Prince Harry: There is no way we can move forward unless we acknowledge the past
Prince Harry believes people need to “acknowledge the past” to “move forward” and create a fairer society.
The 35-year-old royal and his wife, Meghan, Duchess of Sussex, participated in a video call for the Queen’s Commonwealth Trust – for which they are the president and vice president respectively – to discuss fairness, justice and equal rights with youth leaders.
During the call, Harry said all Commonwealth nations must accept their past mistakes in order to learn from them.
He said: “When you look across the Commonwealth, there is no way that we can move forward unless we acknowledge the past. And I think so many people have done such an amazing, incredible job of acknowledging the past and trying to right those wrongs, but I think we all acknowledge on here that there’s so much more still to do.
“It’s not going to be easy and in some cases, and in some cases it’s not going to be comfortable. But it needs to be done because, guess what? Everybody benefits. I think there’s a hell of a lot that we together need to acknowledge, but I only see hope and optimism in the fact that we could only do this together.”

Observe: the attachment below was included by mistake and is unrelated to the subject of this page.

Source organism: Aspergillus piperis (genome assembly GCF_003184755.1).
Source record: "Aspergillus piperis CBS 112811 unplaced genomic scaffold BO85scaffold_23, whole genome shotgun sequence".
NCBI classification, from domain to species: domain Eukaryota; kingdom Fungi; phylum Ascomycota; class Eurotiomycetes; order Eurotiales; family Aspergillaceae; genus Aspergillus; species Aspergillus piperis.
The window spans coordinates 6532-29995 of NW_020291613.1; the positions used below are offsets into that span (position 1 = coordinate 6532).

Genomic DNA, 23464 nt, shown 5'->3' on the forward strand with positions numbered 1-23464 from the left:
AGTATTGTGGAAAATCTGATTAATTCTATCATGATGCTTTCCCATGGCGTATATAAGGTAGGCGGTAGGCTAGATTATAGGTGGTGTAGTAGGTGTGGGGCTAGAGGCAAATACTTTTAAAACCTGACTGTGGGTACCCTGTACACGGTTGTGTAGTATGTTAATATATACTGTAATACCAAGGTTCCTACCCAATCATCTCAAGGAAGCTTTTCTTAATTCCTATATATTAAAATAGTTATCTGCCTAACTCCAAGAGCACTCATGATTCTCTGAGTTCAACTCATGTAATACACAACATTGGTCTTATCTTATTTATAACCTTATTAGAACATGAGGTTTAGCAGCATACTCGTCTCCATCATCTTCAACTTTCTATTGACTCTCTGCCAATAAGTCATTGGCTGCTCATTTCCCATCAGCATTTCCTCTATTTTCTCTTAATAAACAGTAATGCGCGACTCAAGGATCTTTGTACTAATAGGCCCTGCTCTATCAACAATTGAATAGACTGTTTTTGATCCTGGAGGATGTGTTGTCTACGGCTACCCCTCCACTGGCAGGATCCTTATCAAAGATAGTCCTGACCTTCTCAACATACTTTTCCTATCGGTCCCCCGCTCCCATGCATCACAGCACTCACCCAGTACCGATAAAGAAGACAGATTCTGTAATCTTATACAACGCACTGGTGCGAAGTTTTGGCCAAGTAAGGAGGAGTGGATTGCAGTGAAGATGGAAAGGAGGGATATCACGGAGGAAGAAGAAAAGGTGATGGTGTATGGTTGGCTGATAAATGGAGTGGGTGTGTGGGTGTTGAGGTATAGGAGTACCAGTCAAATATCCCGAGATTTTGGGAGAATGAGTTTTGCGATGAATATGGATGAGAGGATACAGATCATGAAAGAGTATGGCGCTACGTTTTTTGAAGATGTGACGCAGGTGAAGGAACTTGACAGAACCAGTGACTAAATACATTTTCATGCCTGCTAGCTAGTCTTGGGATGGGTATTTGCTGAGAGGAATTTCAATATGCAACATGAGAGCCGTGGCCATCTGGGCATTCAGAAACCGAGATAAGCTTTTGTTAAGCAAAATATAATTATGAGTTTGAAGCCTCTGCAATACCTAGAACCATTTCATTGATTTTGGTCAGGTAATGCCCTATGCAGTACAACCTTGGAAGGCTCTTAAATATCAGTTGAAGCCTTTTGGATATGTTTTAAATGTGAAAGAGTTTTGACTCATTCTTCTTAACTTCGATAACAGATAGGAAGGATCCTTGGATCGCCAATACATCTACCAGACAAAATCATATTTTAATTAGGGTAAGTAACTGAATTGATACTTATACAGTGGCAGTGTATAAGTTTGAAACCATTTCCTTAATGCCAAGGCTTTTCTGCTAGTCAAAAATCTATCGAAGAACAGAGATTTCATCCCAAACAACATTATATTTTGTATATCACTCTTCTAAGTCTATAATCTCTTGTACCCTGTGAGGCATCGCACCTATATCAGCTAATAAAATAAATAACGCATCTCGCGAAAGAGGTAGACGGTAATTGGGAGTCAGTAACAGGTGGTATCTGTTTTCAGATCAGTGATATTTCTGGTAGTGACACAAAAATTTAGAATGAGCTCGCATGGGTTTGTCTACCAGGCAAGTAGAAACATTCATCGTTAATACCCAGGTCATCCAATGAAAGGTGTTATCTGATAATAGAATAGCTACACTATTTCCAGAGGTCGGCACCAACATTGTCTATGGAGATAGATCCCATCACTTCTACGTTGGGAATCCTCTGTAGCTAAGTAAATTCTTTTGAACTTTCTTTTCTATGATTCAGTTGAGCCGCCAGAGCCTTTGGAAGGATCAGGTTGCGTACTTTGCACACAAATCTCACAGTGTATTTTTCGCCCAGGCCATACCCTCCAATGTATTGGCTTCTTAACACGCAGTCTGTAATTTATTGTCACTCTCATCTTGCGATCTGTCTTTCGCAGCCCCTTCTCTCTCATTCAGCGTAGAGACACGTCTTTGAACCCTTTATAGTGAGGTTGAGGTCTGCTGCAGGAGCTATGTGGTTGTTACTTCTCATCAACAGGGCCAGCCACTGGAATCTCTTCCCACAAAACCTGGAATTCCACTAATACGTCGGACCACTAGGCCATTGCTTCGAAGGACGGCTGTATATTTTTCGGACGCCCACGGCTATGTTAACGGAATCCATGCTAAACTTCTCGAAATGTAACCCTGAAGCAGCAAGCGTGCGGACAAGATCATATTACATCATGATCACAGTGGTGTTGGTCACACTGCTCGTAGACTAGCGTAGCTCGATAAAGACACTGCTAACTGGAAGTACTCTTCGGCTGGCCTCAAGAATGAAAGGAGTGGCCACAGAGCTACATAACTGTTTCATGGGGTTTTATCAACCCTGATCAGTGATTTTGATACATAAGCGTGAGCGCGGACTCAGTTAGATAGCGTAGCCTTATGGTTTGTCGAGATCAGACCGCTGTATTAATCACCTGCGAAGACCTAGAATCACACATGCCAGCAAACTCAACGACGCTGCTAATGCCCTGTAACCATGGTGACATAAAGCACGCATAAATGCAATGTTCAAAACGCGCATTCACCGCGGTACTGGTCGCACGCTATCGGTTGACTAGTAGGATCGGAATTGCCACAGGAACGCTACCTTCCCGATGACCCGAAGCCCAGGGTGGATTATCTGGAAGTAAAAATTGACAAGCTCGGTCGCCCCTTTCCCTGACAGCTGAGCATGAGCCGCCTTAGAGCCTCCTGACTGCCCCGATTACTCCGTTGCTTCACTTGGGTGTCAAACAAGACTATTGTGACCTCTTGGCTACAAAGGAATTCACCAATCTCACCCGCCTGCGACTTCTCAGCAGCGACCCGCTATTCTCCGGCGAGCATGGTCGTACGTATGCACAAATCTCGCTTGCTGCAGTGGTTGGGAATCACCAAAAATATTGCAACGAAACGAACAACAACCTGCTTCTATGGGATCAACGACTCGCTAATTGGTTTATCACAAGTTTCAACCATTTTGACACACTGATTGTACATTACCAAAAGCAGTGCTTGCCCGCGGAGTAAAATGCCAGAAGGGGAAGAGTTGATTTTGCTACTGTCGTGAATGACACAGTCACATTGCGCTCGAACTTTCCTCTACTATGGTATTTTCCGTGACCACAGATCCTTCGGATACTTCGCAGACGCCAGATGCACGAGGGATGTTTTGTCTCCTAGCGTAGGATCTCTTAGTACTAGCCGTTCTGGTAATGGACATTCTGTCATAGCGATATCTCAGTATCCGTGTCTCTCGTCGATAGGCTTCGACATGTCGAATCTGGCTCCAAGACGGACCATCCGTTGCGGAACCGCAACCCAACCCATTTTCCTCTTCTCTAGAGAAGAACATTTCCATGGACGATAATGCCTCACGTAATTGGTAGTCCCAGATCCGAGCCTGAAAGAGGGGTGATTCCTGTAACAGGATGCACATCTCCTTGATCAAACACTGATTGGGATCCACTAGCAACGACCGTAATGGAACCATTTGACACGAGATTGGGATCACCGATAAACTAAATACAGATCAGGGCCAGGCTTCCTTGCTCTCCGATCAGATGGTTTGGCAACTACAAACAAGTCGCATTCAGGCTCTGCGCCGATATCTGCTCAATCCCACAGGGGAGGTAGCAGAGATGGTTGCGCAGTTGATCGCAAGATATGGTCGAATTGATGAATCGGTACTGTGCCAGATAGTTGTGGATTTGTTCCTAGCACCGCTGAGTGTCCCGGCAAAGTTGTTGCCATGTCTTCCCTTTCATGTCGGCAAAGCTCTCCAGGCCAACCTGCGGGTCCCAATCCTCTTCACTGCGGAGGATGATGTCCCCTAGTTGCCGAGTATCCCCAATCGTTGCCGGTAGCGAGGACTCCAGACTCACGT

Meghan, 38, also joined in the discussion, saying the process of ending prejudices might be “a little uncomfortable” at first, but insisted the “growing pains” will ease off with time.
She explained: “Growing pains are painful. This process is painful and it has been for a long time. But through that immense pain, what we can have tremendous faith in is knowing that there will be growth. And that’s what we’re seeing happen every single day.”
The Duchess of Sussex said her “personal experience” with racism has led her to have a better understanding of it but praised people for coming together following the death of unarmed Black man George Floyd.
She added: “It’s the nuances, I think, that makes it confusing for a lot of people to understand the role that they play in that, either passively and actively, but I think even more so passively.
“In people’s complacency, they’re complicit. And that, I think, is the shift we’re seeing. It’s not enough to be a bystander and say, ‘Well, it wasn’t me.’ And that’s what I think is very much manifested in what your feeling from people’s outpouring surrounding the murder of George Floyd. It wasn’t that this wasn’t always happening, it’s that it’s come to a head at time where people just said, ‘Enough.’ “